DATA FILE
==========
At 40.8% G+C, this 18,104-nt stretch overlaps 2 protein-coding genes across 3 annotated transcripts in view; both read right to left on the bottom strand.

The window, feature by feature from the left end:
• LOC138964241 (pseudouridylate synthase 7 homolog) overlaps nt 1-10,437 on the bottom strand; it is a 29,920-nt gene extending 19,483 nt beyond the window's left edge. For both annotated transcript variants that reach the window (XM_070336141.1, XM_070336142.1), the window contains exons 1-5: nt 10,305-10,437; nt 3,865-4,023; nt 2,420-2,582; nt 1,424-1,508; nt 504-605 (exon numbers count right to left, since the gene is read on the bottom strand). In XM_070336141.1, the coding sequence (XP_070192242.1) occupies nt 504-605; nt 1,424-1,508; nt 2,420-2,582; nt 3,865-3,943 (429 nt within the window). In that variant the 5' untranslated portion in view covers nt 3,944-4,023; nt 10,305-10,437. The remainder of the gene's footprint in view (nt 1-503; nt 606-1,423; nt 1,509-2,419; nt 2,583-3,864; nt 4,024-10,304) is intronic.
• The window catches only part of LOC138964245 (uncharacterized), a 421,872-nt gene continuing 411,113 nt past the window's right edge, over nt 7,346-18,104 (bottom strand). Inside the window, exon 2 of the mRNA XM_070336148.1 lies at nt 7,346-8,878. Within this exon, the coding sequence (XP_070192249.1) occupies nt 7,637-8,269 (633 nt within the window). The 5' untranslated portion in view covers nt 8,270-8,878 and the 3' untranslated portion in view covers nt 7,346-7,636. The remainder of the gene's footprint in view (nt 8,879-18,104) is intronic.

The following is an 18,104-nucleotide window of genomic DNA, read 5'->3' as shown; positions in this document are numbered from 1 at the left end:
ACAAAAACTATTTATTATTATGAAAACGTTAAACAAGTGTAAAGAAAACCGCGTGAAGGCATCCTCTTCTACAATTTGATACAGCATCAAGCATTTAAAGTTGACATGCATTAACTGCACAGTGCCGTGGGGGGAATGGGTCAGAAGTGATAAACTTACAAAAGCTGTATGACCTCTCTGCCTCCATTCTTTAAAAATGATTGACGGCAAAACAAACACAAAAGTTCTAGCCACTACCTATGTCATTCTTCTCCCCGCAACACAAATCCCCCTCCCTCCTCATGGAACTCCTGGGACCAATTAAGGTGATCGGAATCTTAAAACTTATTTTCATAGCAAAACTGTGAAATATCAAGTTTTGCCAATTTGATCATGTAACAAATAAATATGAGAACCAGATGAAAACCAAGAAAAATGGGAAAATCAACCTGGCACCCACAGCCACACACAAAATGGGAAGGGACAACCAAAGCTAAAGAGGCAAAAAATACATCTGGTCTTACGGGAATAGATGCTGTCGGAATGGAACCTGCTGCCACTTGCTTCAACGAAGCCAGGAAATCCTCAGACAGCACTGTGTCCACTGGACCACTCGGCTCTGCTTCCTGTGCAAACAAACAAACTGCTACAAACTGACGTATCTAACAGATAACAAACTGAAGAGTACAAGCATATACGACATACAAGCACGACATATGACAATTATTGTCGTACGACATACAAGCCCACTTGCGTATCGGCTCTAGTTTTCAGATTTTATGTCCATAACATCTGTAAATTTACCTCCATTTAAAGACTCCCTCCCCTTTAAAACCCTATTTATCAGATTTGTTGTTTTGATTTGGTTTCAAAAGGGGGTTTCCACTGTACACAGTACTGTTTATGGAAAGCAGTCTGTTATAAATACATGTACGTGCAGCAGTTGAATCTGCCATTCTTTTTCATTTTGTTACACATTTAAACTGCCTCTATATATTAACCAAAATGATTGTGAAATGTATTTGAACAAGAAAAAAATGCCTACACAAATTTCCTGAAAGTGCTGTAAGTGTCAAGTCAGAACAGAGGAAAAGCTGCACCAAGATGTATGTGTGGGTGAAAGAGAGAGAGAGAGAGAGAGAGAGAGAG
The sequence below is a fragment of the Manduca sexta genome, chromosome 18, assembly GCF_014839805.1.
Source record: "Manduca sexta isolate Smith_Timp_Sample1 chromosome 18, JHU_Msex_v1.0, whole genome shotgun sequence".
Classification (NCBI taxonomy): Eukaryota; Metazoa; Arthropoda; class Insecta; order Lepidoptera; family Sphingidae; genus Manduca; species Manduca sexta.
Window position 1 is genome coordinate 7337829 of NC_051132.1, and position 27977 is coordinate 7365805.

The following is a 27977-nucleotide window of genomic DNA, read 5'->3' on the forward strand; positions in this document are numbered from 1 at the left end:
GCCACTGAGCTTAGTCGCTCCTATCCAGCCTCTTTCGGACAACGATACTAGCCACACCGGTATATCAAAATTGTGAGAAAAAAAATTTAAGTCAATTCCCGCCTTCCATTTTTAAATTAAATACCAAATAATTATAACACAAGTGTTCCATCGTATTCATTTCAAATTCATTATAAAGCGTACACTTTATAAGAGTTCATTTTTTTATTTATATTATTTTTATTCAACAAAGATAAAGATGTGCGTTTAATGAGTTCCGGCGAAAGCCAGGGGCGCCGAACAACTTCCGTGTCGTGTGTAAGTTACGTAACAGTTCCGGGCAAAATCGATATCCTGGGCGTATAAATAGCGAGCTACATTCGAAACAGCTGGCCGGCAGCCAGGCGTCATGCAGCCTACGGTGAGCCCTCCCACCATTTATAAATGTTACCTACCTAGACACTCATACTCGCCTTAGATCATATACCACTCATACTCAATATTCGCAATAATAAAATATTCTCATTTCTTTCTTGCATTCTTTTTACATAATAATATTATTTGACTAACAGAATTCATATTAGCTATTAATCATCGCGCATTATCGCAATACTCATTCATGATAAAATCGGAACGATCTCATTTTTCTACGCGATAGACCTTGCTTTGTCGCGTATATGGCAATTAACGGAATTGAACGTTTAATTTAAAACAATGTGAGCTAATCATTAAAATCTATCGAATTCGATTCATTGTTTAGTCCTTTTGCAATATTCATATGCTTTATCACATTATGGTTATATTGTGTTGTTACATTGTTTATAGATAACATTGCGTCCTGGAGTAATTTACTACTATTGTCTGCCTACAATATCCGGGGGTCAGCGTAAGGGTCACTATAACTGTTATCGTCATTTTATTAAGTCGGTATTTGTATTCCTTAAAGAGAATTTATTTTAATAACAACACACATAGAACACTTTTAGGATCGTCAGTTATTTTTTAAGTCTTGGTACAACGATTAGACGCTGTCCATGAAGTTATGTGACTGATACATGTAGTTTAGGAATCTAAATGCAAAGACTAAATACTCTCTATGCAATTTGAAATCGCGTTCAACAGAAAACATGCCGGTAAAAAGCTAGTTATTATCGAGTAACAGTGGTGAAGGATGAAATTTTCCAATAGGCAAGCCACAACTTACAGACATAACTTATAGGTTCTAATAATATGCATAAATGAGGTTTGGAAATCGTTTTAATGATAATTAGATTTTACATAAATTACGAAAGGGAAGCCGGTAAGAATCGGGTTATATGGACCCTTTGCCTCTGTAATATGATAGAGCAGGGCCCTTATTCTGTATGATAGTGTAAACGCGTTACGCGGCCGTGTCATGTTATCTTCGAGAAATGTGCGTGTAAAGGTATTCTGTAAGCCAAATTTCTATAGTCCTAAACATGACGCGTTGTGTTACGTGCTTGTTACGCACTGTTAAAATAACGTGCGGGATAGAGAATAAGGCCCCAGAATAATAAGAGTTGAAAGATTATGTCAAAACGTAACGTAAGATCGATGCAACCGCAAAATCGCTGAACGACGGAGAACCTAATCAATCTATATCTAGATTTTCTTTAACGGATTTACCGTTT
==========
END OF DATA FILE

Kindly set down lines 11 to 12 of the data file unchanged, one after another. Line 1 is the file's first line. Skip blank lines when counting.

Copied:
The following is a 27977-nucleotide window of genomic DNA, read 5'->3' on the forward strand; positions in this document are numbered from 1 at the left end:
GCCACTGAGCTTAGTCGCTCCTATCCAGCCTCTTTCGGACAACGATACTAGCCACACCGGTATATCAAAATTGTGAGAAAAAAAATTTAAGTCAATTCCCGCCTTCCATTTTTAAATTAAATACCAAATAATTATAACACAAGTGTTCCATCGTATTCATTTCAAATTCATTATAAAGCGTACACTTTATAAGAGTTCATTTTTTTATTTATATTATTTTTATTCAACAAAGATAAAGATGTGCGTTTAATGAGTTCCGGCGAAAGCCAGGGGCGCCGAACAACTTCCGTGTCGTGTGTAAGTTACGTAACAGTTCCGGGCAAAATCGATATCCTGGGCGTATAAATAGCGAGCTACATTCGAAACAGCTGGCCGGCAGCCAGGCGTCATGCAGCCTACGGTGAGCCCTCCCACCATTTATAAATGTTACCTACCTAGACACTCATACTCGCCTTAGATCATATACCACTCATACTCAATATTCGCAATAATAAAATATTCTCATTTCTTTCTTGCATTCTTTTTACATAATAATATTATTTGACTAACAGAATTCATATTAGCTATTAATCATCGCGCATTATCGCAATACTCATTCATGATAAAATCGGAACGATCTCATTTTTCTACGCGATAGACCTTGCTTTGTCGCGTATATGGCAATTAACGGAATTGAACGTTTAATTTAAAACAATGTGAGCTAATCATTAAAATCTATCGAATTCGATTCATTGTTTAGTCCTTTTGCAATATTCATATGCTTTATCACATTATGGTTATATTGTGTTGTTACATTGTTTATAGATAACATTGCGTCCTGGAGTAATTTACTACTATTGTCTGCCTACAATATCCGGGGGTCAGCGTAAGGGTCACTATAACTGTTATCGTCATTTTATTAAGTCGGTATTTGTATTCCTTAAAGAGAATTTATTTTAATAACAACACACATAGAACACTTTTAGGATCGTCAGTTATTTTTTAAGTCTTGGTACAACGATTAGACGCTGTCCATGAAGTTATGTGACTGATACATGTAGTTTAGGAATCTAAATGCAAAGACTAAATACTCTCTATGCAATTTGAAATCGCGTTCAACAGAAAACATGCCGGTAAAAAGCTAGTTATTATCGAGTAACAGTGGTGAAGGATGAAATTTTCCAATAGGCAAGCCACAACTTACAGACATAACTTATAGGTTCTAATAATATGCATAAATGAGGTTTGGAAATCGTTTTAATGATAATTAGATTTTACATAAATTACGAAAGGGAAGCCGGTAAGAATCGGGTTATATGGACCCTTTGCCTCTGTAATATGATAGAGCAGGGCCCTTATTCTGTATGATAGTGTAAACGCGTTACGCGGCCGTGTCATGTTATCTTCGAGAAATGTGCGTGTAAAGGTATTCTGTAAGCCAAATTTCTATAGTCCTAAACATGACGCGTTGTGTTACGTGCTTGTTACGCACTGTTAAAATAACGTGCGGGATAGAGAATAAGGCCCCAGAATAATAAGAGTTGAAAGATTATGTCAAAACGTAACGTAAGATCGATGCAACCGCAAAATCGCTGAACGACGGAGAACCTAATCAATCTATATCTAGATTTTCTTTAACGGATTTACCGTTT